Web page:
Throughout this article, we set out to answer three key questions: How can manufacturers connect with customers in a crowded online space? What does effective content look like for the industrial audience? How can data and new information systems give an edge?
We have seen that the digital age presents both opportunities and challenges for manufacturers in the industrial sector. While the online space is crowded, manufacturers can connect with their audience by creating engaging content that resonates with their target audience despite the industrial marketing challenges, leveraging customer data, and adopting a customer-centric marketing approach.
In addition, effective content is founded on understanding the target audience, co-creating content with customers, promoting customer success, leveraging influencers, using multimedia formats, optimizing for search visibility, distributing on targeted platforms, and testing and optimizing.
Finally, we have seen that investing in digital skills and talent acquisition should be a top priority for manufacturers amidst industrial marketing challenges. This should also be accompanied by acquiring solid PIM systems that provide a single source of truth for product content, enabling marketers to overcome the hurdles of the digital landscape and maximize the potential of online channels.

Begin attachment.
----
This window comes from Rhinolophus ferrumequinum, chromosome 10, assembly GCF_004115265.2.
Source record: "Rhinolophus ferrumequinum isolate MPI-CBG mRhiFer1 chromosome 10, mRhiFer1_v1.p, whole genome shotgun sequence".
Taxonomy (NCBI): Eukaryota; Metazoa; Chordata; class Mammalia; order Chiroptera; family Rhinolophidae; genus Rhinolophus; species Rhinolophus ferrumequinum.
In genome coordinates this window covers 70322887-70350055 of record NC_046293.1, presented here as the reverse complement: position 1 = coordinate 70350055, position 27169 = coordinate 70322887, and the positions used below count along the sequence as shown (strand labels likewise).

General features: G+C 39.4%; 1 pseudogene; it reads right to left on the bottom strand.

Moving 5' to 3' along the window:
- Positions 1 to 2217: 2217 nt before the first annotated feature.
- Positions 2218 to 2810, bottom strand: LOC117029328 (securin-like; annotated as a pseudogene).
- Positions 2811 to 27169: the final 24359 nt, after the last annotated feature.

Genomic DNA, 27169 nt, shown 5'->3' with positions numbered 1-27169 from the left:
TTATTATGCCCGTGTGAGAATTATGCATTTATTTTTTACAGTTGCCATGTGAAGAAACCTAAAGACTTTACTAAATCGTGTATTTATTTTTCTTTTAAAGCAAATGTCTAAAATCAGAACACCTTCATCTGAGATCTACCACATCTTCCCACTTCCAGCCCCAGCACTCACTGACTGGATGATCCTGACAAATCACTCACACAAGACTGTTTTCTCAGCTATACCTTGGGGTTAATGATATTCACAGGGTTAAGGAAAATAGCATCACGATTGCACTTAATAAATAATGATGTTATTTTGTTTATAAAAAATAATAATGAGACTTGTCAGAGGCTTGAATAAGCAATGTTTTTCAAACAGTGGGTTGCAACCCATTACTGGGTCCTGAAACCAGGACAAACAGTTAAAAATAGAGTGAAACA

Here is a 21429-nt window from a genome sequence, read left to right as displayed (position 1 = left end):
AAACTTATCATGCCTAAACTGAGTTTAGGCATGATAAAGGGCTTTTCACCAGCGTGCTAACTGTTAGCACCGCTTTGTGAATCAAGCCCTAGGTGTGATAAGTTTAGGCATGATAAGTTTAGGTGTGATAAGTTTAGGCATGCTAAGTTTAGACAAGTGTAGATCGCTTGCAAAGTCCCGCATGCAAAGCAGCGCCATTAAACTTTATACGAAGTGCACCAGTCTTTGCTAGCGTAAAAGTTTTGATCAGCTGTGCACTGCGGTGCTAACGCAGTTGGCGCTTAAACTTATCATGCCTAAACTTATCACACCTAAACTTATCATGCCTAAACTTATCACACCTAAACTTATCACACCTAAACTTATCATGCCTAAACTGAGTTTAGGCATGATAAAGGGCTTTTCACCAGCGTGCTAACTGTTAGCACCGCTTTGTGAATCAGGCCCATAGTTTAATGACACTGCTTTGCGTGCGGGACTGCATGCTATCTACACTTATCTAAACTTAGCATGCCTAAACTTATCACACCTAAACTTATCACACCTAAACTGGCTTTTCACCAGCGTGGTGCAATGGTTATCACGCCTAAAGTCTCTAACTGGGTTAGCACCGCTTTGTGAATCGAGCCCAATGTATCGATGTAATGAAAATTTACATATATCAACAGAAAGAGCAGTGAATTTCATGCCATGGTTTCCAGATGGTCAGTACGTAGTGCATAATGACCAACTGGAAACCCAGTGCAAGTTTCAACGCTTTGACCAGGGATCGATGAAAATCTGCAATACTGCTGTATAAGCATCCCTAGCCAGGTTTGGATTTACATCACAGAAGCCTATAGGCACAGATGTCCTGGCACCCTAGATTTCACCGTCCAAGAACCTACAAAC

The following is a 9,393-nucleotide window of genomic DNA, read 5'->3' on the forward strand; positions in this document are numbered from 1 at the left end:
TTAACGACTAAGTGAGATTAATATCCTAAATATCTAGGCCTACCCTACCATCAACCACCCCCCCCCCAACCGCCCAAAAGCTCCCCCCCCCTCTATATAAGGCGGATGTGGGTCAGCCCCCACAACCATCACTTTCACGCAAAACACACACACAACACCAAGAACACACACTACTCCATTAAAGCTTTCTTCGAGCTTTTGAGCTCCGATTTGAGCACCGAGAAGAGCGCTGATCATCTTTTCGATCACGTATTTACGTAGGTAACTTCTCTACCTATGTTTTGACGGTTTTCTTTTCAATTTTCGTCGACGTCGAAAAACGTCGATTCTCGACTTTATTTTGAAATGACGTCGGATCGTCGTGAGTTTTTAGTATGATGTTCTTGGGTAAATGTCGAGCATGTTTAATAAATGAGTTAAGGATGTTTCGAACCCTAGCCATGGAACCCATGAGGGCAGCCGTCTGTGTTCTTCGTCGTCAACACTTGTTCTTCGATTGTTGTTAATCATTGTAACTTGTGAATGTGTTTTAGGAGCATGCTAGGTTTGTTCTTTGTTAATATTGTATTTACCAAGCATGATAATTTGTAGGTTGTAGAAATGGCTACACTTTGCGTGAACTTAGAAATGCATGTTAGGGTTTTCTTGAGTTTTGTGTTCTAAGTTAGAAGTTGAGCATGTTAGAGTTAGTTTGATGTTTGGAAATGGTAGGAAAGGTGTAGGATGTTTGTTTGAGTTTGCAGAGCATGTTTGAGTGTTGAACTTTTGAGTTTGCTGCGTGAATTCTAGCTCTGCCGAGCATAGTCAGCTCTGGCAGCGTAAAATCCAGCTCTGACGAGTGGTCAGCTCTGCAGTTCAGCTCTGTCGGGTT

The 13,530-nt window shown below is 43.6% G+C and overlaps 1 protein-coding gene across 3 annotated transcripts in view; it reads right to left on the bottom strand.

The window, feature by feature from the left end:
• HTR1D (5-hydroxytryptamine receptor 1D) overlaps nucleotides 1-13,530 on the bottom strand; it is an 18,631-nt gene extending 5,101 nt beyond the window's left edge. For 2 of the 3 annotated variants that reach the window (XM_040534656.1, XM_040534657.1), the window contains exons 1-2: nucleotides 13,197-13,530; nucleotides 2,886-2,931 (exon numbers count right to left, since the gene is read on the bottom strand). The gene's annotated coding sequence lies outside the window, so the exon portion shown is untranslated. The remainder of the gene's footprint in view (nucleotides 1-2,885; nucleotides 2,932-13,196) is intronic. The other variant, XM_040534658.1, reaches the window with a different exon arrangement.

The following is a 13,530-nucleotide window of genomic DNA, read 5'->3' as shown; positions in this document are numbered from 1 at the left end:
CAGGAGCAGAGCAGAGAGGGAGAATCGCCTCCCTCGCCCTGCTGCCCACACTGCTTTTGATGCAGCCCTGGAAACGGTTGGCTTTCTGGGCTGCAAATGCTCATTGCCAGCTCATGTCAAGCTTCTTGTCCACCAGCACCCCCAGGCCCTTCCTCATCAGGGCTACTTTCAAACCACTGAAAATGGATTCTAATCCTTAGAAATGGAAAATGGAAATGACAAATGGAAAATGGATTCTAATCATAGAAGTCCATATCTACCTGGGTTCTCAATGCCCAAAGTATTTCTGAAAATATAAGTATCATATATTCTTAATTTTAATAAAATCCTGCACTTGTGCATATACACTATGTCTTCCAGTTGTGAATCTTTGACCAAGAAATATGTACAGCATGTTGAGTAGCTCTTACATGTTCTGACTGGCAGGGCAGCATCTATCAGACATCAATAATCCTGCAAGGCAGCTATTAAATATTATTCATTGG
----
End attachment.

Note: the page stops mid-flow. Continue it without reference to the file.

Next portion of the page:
If you’re ready to take your manufacturing business to the next level and explore these strategies in action, we invite you to schedule a demo with Catsy today!
They struggle with creating engaging content that resonates with their target audience. To overcome these challenges, manufacturers need to take a strategic, customer-centric approach by conducting in-depth buyer persona research, mapping the customer journey, and highlighting industry expertise.
They can create engaging content by co-creating content with customers, promoting customer success, leveraging influencers, using multimedia formats, optimizing for search visibility, distributing on targeted platforms, and testing and optimizing.
They can learn from other industries (especially business-to-customer, B2C) and adapt their strategies to industrial scenarios. Additionally, partnering with digital marketing agencies can provide support and knowledge transfer to build in-house capabilities over time.
They can track key performance indicators (KPIs) such as website traffic, lead generation, conversion rates, customer engagement, and return on investment (ROI).
The systems provide a centralized repository for product data and digital assets, ensuring consistency and accuracy across all departments. This helps manufacturers to streamline their workflow, reduce discrepancies among teams, and maintain data accuracy and integrity.